Crude Oil Prices: Traders and Investors Turn to the Dollar and Euro

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"There are a host of factors affecting crude oil prices. Lately, though, it boils down to the value of the dollar. The way things are going, that's not good news."

There are a host of factors affecting crude oil prices. Lately, though, it boils down to the value of the dollar. The way things are going… that’s not good news.

Oil prices (NYSEArca:USO) have held up surprisingly well these past three months. We’ve seen geopolitical threats from Iran push prices well above $100/barrel (bbl), while slumping demand from the U.S. and Europe has dragged prices as low as $95/bbl.

This $5 trading range has been frustrating for investors. Indeed, I’ve watched a Macro Trader recommendation swing from red to green to red.

The factors surrounding the price of oil are getting much more attention, it seems.

Currencies have played a big part in the price of oil. When the euro tumbled so swiftly, the value of the dollar jumped. . .and oil prices fell.

And the inventory reports have had a bigger impact, too, when coupled with these price fluctuations.

Let me give you an example using the past two weeks of oil reports.

This week, on Feb. 1, the Energy Information Administration reported that oil inventories climbed by 4.2 million barrels (MMbbl). At the same time this report was released, the euro started falling against the dollar.

As a result, oil prices fell $0.77.

Last week, on Jan. 25, the EIA’s report showed a 3.6 MMbbl climb in inventories. But oil prices (NYSEArca:DBO) closed up $0.20. Why the difference? The U.S. dollar was falling in value to the euro.

In other words, currency volatility really affects the price of this commodity, negatively when coupled with climbing supply.

And that’s why we’re seeing oil prices in this slump.

From a technical perspective, oil prices could drop as far as $95/bbl before finding support, and the volume action indicates heavy selling for the past week.

I wouldn’t count oil down and out for long, though. But traders and investors might have to take a wider look at what’s going on. Take a look at this one-year chart of March oil futures.

crude1

A quick look at this chart and it’s easy to see the resistance to higher movement. The downtrend from last spring and summer has given oil prices a couple of test points. As of yet, oil has failed to beat them. . .

But prices also haven’t given up yet.

If oil prices can stay above $95/bbl—and the greater factors like a still-weak dollar despite the euro mess say this is a strong level of support—then we could see prices jump easily to $100, and then to $105/bbl, if gaining momentum.

There are bigger issues keeping oil prices high. Exxon Mobil (NYSE:XOM) missed estimates on declining production. Its oil operations in Africa produced 24% less in the fourth quarter of 2011. Production in Europe dropped 23%. [Related: Chevron Corporation (NYSE:CVX), ConocoPhillips (NYSE:COP).]

Overall, crude production fell 11% for the company.

At the same time, North Sea oil exports to Asia are at an eight-year high. North Sea producers, such as British Petroleum (NYSE:BP), have shipped 8 MMbbl to the region since mid-December. Bloomberg says that’s the most for any month since 2004.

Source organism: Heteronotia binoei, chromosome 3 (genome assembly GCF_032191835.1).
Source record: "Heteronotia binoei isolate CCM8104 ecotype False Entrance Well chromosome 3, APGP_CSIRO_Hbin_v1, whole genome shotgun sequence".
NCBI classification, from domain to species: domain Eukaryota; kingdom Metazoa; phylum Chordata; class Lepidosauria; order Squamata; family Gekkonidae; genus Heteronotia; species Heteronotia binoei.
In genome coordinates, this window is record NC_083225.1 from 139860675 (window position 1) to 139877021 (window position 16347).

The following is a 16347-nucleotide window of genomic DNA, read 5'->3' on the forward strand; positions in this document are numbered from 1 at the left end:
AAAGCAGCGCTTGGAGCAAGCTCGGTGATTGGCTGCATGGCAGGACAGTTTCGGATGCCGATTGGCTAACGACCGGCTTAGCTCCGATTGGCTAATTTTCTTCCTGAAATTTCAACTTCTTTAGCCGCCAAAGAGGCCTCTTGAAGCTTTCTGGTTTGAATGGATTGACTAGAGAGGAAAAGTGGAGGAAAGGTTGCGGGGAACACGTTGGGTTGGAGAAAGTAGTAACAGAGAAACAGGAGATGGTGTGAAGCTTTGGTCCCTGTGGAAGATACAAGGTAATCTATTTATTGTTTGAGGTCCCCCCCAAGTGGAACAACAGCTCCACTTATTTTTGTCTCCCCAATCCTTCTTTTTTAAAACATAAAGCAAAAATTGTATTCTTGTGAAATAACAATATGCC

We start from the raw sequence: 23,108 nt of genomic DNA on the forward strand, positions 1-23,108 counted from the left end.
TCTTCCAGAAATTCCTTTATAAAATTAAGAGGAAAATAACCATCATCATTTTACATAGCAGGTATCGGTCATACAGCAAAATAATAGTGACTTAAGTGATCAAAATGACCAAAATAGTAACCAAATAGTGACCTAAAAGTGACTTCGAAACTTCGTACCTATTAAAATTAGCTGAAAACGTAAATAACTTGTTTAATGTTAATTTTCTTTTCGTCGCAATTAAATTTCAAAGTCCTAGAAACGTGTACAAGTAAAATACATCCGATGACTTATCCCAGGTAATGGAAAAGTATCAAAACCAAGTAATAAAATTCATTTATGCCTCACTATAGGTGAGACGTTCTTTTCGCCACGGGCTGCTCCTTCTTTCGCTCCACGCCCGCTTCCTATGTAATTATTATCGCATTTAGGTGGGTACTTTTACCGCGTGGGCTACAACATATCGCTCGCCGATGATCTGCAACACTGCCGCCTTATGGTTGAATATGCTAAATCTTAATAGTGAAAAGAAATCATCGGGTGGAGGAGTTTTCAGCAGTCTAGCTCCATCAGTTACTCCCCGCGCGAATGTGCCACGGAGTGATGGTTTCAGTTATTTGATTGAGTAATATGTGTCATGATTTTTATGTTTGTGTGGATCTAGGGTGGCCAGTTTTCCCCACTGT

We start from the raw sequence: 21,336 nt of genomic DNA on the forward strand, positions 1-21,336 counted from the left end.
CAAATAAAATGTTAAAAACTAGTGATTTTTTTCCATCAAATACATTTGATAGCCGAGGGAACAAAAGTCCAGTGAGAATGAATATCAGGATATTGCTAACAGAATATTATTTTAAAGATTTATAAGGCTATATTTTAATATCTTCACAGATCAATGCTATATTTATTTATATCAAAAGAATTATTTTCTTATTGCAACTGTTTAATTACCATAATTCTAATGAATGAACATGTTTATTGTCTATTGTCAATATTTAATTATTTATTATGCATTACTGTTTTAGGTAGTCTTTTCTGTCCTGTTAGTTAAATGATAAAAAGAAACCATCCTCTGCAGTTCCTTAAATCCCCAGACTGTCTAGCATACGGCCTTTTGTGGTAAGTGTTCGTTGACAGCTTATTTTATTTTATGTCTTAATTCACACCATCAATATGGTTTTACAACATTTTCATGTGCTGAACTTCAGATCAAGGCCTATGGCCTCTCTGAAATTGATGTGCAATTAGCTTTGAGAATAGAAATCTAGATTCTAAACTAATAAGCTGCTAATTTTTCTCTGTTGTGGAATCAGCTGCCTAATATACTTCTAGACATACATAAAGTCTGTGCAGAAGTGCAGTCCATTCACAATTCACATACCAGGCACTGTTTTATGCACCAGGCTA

The major importers are China, South Korea and Australia. China’s oil demand is expected to jump 4.3% to 9.9 MMbbl a day. Developing Asia’s supposed to get a 3.8% boost in demand this year. That more than offsets the drop in demand expected in Europe.

In other words, China’s sopping up all the excess oil from developed nations. Taking extra supply off the market is putting in a floor for oil prices.

This might be a good buying opportunity for traders, though the next couple of days will be rocky as oil prices test out that support between $95 and $96/bbl.

I still like the long-term picture for oil, too. And with OPEC maintaining that $100/bbl is a reasonable price for oil, prices don’t seem to have a lot of room to move lower.

The one factor that we need to keep a super close eye on, though, is the dollar and euro. And this is what we’re up against:

crude2

The overall trend of the euro for the past year has been down. . .This boosts the relative value of the dollar, and commodities take a beating when the dollar climbs. But I said "relative." The real value of the dollar is not climbing. Our interest rates are stuck near zero for the next two years.

But this comparison does have its effects on oil prices, so it needs to be paid attention to.

Sara Nunnally, ETF Daily News

As senior research director, global correspondent and coeditor of Smart Investing Daily, Nunnally has traveled all over the world in search of the best investment opportunities to recommend to her readers, be they in developed economies like France and Italy, in emerging markets like the Czech Republic and Poland, or in frontier terrain like Vietnam and Morocco. Her unique "holistic" approach of boots-on-the-ground research has given her an edge in today’s financial marketplace as she searches for the next investment opportunities in hot sectors like alternative energy, currency markets and commodities. Nunnally’s diverse background includes studies in history, computer science, literature and financial research. She has appeared on news media such as Forbes on Fox, Fox News Live, Bloomberg and CNBC's Squawk Box, as well as numerous radio shows around the country.

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